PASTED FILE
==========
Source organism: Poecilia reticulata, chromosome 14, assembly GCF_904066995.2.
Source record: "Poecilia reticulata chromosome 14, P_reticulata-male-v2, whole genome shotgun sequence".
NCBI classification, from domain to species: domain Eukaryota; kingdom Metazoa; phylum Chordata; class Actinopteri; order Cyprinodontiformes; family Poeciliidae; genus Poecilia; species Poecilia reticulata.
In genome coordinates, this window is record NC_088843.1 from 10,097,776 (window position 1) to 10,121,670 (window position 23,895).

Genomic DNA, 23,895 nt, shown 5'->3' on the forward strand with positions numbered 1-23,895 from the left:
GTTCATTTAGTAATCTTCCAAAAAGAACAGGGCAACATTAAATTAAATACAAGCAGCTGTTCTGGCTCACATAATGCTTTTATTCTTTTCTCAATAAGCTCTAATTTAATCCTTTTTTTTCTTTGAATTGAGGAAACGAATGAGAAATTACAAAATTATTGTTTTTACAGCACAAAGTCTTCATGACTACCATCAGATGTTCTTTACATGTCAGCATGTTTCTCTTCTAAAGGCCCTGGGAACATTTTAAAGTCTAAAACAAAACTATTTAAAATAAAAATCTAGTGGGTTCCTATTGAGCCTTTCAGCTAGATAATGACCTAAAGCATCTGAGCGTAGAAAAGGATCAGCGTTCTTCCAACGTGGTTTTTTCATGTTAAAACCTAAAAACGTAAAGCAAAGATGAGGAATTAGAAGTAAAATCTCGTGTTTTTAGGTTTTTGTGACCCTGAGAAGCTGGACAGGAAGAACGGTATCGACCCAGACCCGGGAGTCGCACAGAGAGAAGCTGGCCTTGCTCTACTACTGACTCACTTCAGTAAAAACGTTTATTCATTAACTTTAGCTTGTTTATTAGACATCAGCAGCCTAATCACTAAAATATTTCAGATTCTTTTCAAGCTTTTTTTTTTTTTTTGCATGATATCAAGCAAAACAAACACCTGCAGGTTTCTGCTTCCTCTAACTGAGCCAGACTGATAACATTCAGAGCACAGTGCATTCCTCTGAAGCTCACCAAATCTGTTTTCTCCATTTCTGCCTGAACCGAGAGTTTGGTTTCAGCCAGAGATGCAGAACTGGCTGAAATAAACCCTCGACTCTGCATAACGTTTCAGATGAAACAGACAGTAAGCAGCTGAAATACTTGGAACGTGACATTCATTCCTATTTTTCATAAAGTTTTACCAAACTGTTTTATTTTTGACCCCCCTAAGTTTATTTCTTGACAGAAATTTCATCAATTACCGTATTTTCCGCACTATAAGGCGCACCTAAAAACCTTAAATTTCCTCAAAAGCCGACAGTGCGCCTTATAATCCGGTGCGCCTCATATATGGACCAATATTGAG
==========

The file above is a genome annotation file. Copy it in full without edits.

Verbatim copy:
Source organism: Poecilia reticulata, chromosome 14, assembly GCF_904066995.2.
Source record: "Poecilia reticulata chromosome 14, P_reticulata-male-v2, whole genome shotgun sequence".
NCBI classification, from domain to species: domain Eukaryota; kingdom Metazoa; phylum Chordata; class Actinopteri; order Cyprinodontiformes; family Poeciliidae; genus Poecilia; species Poecilia reticulata.
In genome coordinates, this window is record NC_088843.1 from 10,097,776 (window position 1) to 10,121,670 (window position 23,895).

Genomic DNA, 23,895 nt, shown 5'->3' on the forward strand with positions numbered 1-23,895 from the left:
GTTCATTTAGTAATCTTCCAAAAAGAACAGGGCAACATTAAATTAAATACAAGCAGCTGTTCTGGCTCACATAATGCTTTTATTCTTTTCTCAATAAGCTCTAATTTAATCCTTTTTTTTCTTTGAATTGAGGAAACGAATGAGAAATTACAAAATTATTGTTTTTACAGCACAAAGTCTTCATGACTACCATCAGATGTTCTTTACATGTCAGCATGTTTCTCTTCTAAAGGCCCTGGGAACATTTTAAAGTCTAAAACAAAACTATTTAAAATAAAAATCTAGTGGGTTCCTATTGAGCCTTTCAGCTAGATAATGACCTAAAGCATCTGAGCGTAGAAAAGGATCAGCGTTCTTCCAACGTGGTTTTTTCATGTTAAAACCTAAAAACGTAAAGCAAAGATGAGGAATTAGAAGTAAAATCTCGTGTTTTTAGGTTTTTGTGACCCTGAGAAGCTGGACAGGAAGAACGGTATCGACCCAGACCCGGGAGTCGCACAGAGAGAAGCTGGCCTTGCTCTACTACTGACTCACTTCAGTAAAAACGTTTATTCATTAACTTTAGCTTGTTTATTAGACATCAGCAGCCTAATCACTAAAATATTTCAGATTCTTTTCAAGCTTTTTTTTTTTTTTTGCATGATATCAAGCAAAACAAACACCTGCAGGTTTCTGCTTCCTCTAACTGAGCCAGACTGATAACATTCAGAGCACAGTGCATTCCTCTGAAGCTCACCAAATCTGTTTTCTCCATTTCTGCCTGAACCGAGAGTTTGGTTTCAGCCAGAGATGCAGAACTGGCTGAAATAAACCCTCGACTCTGCATAACGTTTCAGATGAAACAGACAGTAAGCAGCTGAAATACTTGGAACGTGACATTCATTCCTATTTTTCATAAAGTTTTACCAAACTGTTTTATTTTTGACCCCCCTAAGTTTATTTCTTGACAGAAATTTCATCAATTACCGTATTTTCCGCACTATAAGGCGCACCTAAAAACCTTAAATTTCCTCAAAAGCCGACAGTGCGCCTTATAATCCGGTGCGCCTCATATATGGACCAATATTGAG